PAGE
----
A lot vs. Alot: 9 Grammatical Pitfalls
c.1600, from French explicite, from Latin explicitus "unobstructed," variant past participle of explicare "unfold, unravel, explain," from ex- "out" (see ex-) + plicare "to fold" (see ply (v.1)).
"Explicitus" was written at the end of medieval books, originally short for explicitus est liber "the book is unrolled." As a euphemism for "pornographic" it dates from 1971.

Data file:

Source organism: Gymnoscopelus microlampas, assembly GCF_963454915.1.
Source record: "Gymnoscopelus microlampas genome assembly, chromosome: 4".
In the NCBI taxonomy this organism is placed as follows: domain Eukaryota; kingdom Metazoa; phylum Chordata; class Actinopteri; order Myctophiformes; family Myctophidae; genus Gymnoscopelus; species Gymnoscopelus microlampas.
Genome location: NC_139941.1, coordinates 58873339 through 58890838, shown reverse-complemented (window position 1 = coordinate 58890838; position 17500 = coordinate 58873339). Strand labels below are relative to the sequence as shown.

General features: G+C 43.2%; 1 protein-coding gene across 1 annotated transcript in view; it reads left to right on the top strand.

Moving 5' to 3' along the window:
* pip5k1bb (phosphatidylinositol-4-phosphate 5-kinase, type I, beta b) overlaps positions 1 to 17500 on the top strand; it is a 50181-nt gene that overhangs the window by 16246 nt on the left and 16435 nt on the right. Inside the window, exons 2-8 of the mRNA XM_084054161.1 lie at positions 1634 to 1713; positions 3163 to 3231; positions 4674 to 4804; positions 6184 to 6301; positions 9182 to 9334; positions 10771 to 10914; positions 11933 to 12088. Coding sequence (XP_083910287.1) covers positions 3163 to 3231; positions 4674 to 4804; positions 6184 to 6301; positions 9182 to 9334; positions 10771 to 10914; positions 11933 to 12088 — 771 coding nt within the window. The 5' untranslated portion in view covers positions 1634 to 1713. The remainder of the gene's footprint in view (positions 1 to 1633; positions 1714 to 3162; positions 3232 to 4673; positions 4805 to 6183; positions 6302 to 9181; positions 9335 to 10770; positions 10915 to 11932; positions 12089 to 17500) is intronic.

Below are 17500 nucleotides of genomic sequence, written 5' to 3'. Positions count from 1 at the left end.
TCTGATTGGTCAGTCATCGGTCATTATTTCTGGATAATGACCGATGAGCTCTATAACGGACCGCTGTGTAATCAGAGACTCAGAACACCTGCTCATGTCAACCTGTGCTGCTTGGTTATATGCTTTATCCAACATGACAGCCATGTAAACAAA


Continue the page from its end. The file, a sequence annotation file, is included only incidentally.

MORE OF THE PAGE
in bookmaking, a device added to the end of some manuscripts and incunabula by the author or scribe and providing such information as the title of the work and the name or initials of its author or scribe. Explicits were soon incorporated into or completely replaced by the colophon, which included information about the printer, printing materials, and typeface, and, often, the printer's emblem